The Original Thriller Was Shadow Of A Doubt Directed By Alfred Hitchcock

1564 words - 7 pages

Shadow of a Doubt is a thriller directed by Alfred Hitchcock that was released in 1943. The film is about a normal family, named the Newton’s, who live in Santa Rosa, California. They receive an unexpected telegram that their Uncle Charlie is coming to visit. The family is excited, especially Charlie Newton who is the older daughter in the Newton family and even named after her Uncle. Coincidentally, when Charlie went down to the post office to make a telegram for her Uncle Charlie she found out he had already sent one himself that he was coming to town. Shortly after Uncle Charlie moves in things shift from joyful, to suspicious and eventually gloom. Two men show up claiming they want to ...view middle of the document...

The next day, Uncle Charles is exonerated out of sheer luck because an airplane propeller killed the other suspect the detectives were after. Then, Uncle Charlie tries to kill Charlie first by breaking the stairs and then by locking her in the garage with gas fumes and no key to turn the car off with. Thankfully, their strange neighbor Herb hears her cry for help and tells the family and she is saved. That same night, Uncle Charlie coincidentally leaves for San Francisco at the same time a rich widow is leaving. They walk Uncle Charlie to the train and as the train is about to leave Uncle Charlie grabs Charlie and won’t let her get off of the train. He grabs Charlie and tries to throw her into the oncoming train but as they struggle and tussle, she ends up throwing him into the train and he dies. Uncle Charlie’s secrets were never told to the public.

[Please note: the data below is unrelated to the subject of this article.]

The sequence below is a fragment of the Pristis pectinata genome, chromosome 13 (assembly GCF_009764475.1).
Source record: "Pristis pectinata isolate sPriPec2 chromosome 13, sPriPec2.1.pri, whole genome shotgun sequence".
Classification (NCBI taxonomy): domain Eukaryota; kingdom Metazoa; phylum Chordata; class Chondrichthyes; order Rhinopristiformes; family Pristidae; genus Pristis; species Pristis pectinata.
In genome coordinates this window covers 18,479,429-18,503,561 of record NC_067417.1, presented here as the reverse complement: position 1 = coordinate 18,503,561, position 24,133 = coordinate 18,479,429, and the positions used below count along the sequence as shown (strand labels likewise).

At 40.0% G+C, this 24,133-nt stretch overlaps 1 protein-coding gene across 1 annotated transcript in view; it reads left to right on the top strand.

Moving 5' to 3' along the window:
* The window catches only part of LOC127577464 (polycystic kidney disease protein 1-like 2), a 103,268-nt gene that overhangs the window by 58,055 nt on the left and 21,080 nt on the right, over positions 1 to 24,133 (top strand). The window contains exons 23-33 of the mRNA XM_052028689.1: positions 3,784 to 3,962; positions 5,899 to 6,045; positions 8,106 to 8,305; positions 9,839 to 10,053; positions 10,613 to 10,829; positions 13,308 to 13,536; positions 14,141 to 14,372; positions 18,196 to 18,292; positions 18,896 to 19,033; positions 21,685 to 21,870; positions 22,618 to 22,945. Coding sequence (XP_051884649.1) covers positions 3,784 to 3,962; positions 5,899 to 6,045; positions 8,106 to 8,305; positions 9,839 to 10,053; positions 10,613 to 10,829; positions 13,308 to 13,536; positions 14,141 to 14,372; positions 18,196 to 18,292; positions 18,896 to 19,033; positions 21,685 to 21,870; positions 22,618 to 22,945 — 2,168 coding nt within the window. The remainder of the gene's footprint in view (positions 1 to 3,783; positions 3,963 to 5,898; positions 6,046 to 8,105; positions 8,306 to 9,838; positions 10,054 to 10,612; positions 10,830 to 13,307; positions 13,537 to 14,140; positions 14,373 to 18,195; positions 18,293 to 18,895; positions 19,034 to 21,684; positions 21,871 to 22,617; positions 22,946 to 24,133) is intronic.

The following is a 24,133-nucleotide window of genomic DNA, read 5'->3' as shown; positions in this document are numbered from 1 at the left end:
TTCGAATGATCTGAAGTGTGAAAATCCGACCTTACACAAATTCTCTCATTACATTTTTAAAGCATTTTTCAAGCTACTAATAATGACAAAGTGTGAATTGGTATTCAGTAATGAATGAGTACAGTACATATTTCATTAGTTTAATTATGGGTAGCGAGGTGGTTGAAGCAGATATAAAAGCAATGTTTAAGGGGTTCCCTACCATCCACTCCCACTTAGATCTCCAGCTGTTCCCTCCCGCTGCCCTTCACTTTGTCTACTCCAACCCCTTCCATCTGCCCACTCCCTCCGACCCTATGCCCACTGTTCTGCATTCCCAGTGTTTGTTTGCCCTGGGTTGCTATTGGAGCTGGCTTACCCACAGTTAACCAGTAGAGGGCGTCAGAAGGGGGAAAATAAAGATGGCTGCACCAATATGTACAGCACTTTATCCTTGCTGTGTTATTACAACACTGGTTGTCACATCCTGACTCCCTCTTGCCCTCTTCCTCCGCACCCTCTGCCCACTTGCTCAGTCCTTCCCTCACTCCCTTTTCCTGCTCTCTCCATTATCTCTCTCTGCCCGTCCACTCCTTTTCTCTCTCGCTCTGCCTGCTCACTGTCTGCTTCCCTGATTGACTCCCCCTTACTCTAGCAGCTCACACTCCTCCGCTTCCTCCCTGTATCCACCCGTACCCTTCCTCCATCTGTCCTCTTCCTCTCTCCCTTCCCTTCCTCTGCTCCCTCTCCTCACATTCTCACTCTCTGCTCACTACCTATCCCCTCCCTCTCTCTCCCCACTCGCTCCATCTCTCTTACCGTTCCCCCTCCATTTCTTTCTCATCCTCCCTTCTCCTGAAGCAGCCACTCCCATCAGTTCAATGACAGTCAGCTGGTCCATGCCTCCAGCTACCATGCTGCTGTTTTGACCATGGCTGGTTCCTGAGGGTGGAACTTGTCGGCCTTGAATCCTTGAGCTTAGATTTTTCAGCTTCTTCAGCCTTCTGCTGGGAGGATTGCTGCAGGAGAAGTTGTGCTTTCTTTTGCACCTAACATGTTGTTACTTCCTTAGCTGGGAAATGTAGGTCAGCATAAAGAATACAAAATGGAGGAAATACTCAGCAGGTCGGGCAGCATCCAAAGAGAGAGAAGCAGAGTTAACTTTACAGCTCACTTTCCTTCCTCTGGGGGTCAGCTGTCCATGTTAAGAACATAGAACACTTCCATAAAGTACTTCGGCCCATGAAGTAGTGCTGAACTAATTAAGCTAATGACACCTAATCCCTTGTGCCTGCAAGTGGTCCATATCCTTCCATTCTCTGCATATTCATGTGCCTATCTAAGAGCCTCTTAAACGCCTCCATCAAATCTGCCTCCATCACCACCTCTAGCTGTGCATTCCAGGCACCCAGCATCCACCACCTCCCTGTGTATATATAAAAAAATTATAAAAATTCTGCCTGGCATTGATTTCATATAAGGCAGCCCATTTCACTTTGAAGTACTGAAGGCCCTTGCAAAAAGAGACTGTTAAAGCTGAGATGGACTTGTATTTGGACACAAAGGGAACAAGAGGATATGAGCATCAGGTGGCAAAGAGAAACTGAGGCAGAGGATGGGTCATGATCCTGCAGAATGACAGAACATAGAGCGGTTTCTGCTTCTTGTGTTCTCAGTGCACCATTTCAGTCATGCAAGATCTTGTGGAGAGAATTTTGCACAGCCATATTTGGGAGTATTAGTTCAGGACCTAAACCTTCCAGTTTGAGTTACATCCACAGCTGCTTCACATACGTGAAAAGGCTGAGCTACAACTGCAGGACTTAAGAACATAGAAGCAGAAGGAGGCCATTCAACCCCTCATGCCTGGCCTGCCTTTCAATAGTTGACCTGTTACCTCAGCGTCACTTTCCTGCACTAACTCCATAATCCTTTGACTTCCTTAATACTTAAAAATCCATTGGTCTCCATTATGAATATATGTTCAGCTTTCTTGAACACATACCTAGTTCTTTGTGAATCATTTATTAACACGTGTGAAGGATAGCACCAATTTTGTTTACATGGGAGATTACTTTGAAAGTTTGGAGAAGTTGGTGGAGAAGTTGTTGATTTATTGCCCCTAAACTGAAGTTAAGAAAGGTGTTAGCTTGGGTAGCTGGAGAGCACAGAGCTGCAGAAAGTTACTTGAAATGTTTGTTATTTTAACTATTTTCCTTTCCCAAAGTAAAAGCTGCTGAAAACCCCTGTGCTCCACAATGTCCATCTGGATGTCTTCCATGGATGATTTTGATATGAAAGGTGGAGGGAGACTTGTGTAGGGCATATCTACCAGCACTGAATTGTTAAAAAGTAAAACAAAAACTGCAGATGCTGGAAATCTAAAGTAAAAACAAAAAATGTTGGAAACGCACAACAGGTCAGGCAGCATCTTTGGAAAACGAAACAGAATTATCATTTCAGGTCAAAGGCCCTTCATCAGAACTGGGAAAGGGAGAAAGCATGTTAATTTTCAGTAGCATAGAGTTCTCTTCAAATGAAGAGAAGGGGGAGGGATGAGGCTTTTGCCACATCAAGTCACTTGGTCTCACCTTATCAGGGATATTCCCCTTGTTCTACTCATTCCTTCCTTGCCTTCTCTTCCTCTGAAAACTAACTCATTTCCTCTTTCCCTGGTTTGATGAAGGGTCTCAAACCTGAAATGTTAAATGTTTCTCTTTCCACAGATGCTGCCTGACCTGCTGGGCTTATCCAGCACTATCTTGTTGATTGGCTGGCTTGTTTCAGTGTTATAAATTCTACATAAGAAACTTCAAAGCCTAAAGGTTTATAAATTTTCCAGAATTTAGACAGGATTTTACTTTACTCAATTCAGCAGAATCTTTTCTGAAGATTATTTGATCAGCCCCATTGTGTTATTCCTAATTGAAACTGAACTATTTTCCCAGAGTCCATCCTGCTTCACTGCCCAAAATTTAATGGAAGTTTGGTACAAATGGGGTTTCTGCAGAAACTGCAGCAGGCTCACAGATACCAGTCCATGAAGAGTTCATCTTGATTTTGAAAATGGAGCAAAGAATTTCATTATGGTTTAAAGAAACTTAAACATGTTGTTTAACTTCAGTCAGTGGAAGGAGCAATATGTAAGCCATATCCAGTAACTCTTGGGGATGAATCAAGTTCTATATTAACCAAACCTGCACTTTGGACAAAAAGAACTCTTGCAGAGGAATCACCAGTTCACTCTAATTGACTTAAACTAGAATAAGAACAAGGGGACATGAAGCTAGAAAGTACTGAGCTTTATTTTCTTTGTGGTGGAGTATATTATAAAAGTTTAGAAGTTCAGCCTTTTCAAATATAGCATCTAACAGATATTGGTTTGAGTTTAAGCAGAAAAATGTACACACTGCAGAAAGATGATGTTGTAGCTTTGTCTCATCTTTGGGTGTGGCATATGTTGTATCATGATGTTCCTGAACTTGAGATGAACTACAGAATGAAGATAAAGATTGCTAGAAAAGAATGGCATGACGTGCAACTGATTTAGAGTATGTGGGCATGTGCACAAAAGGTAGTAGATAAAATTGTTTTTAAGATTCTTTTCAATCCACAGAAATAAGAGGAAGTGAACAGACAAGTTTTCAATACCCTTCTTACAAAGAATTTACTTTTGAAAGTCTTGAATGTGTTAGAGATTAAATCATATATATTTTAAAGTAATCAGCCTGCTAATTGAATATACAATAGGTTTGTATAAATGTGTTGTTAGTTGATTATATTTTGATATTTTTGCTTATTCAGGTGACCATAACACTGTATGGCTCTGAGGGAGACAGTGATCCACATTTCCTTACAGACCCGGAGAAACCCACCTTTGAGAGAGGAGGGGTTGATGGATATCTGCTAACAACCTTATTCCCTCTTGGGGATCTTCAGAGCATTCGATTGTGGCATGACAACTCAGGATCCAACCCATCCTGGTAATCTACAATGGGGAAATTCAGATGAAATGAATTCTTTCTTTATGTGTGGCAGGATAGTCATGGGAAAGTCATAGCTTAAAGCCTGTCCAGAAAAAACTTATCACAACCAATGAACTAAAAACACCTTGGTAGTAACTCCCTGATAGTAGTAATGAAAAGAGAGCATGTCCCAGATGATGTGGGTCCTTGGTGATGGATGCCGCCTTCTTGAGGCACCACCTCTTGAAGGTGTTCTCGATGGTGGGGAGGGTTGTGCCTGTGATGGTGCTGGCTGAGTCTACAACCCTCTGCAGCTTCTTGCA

Mise-en-scene, which in French means, “what is put into the scene”, is shown throughout this classic noir film. One element of the mise-en-scene is costumes. As soon as the film began we saw Uncle Charles in bed, wearing a nice suit and smoking a cigar. The audience would probably infer him to be of the upper class and a wealthy man in that time period. Especially when we also see a shot of a bunch of money just lying on his dresser like it’s loose change to him. The Newton family also dressed nicely and Charlie’s father wore a suit, tie, and hat and we soon learn he’s a banker. The way the characters are dressed can give us an idea of their social status and what their role in the film may be. Body language and facial expressions is another element of mise-en-scene that is scene throughout. Take for example, when the family pick up Uncle Charlie from the train station, Charlie is overly excited and smiling, to the point where it is not normal. It is as if she is almost obsessed with her Uncle at the beginning, but that obviously changes quickly. We see the fear and worry in Uncle Charlie constantly. Take for example, the scene where Uncle Charlie gives Charlie the ring and his reaction that follows once he realizes it’s engraved with the widow’s name he killed. His eyes widen with nervousness, but he tries to play it off by saying the jeweler rooked him, and than becomes aggressive toward Charlie trying to take the ring back. He later does almost the exact same thing when Charlie walks in with a newspaper and he grabs her violently, but plays it off as though everything is fine. Furthermore, in the scene where Jack Graham and Charlie are in the shed talking they share a different type of moment. The detective makes Charlie laugh and they have a moment of eye contact showing their love for one another. When it came to the lighting, the movie already being black and white, and many scenes taking place at night, where you can see lots of shadows every time people walk by. Props are objects that have a purpose in the film rather than just a background piece. For example, the glass cup at the...

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